(C) There is a massive and fundamental difference between being a 3x Olympian vs being a 4x Olympian. I’d go as far as to call it the “4x Olympian barrier.” Prior to 2004 only one gymnast ever broke the 4x Olympian barrier. Eva Bosakova, Larissa Latynina, and Polina Astakhova were three of the most talented gymnasts the sport had ever seen.
Bosakova and Latynina were the medal leaders in World Championship competition during the pre-Korbut era. Astakhova and Latynina are the most decorated Olympians in Soviet WAG history. But on all three occasions Bosakova, Astakhova, and Latynina gave full effort in an attempt to become a 4x Olympian and were unable to do it. Their collective failures add to the legend of just how formidable the challenge was to become a 4x Olympian.
(D) One point I’d like to strongly emphasize, Covid-19 had an impact on the average age of gymnasts participating in the Tokyo-2021 Olympics. The 1-year delay forced most gymnasts to wait and become one year older by the time they competed in their next (or first) Olympic Games. In many cases, gymnasts had delayed their expected retirement by a full year. This had the overall effect of making the average age of the 2021 Olympics a skewed result.
When using “average age” as a benchmark, Covid-19 has the effect of making it easier to present data demonstrating longevity has improved and is an advantage for anyone looking to prove the ages are rising. When using “Olympic appearances” as a data point of reference, no such advantage occurs when measuring the 2021 Olympics.
(E) One fundamental component of the data presented in this article was the four consecutive Olympics from 1980-1992 where no WAG became a 3x Olympian. But two of these Olympics were impacted by the 1980 and 1984 Olympic boycotts. The existence of a 2x Olympian who missed her “middle” Olympics due to a boycott would have had a disastrous impact on the data.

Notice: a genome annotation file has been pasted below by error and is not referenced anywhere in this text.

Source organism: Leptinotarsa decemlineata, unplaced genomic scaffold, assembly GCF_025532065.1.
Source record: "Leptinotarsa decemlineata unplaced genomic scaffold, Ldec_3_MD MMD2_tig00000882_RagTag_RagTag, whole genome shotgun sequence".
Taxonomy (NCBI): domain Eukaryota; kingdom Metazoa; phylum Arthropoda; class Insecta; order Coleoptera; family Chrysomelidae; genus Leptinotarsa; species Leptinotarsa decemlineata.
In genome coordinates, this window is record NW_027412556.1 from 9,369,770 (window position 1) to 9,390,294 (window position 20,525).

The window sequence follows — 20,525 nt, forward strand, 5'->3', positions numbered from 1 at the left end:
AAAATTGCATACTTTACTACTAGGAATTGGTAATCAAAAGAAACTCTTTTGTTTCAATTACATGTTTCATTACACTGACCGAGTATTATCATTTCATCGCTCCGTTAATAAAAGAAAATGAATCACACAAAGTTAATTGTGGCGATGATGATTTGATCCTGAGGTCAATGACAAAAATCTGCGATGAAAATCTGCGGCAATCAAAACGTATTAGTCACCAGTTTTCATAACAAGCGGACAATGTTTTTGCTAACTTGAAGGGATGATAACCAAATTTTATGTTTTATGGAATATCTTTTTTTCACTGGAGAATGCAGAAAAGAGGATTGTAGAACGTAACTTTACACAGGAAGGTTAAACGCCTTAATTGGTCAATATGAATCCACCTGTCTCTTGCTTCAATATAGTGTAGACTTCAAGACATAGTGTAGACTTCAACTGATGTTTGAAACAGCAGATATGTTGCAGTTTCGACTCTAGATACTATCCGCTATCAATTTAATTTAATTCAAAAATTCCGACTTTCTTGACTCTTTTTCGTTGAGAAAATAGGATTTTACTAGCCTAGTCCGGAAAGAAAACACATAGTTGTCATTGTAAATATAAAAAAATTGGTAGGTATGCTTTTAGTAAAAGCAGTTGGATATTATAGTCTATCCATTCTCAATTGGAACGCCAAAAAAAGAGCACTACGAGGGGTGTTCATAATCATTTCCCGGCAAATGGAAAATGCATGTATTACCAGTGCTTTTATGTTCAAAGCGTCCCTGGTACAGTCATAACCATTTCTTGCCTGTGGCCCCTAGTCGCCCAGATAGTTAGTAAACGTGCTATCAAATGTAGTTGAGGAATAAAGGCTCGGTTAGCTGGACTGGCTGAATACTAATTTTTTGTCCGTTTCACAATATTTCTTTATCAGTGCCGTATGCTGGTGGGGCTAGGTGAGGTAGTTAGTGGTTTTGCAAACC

But that trend didn’t happen and it wasn’t the result of luck. It is rather an accurate reflection that in the immediate aftermath of Nadia Comaneci’s 1976 performance, and in an era where “little girl” doctrine was at its most popular, the careers were simply too short back then for the boycotts to be a factor. This was an era where virtually everyone was on a trajectory to achieve no more than two Olympic appearances.
It is genuinely the superiority of the methodology which makes it less vulnerable to external factors and provides a better insight of which direction the sport is progressing on the topic of longevity.
This is in stark contrast to using “average age” as a methodology. In my analysis of the average ages in Olympic WAG history the boycotts of the 1980s had a significant influence on the data and possibly skewed it. From 1968-1992 only the two Olympics following a boycott had a net positive increase in average age, whereas every other Olympics in this period had a net decline. I speculated this was possibly the result of gymnasts who had missed an Olympics due to a boycott opting to delay their retirement and trying for the next Olympic team having a possible influence on the data.
(F) I first made this article with the intent on finding a fun way to look at the question of longevity trends. While I will gladly admit that it is far from perfect, and know full well it isn’t as informative as measuring the average ages, I am quite satisfied with the way it managed to bypass events such as the 1980s boycotts and Covid-19 without creating obvious irregularities where an external factor clearly influenced the data. One core reason for this is that an Olympic appearance is an Olympic appearance. It doesn’t allow a 1-year delay to create a skew in the overall numbers.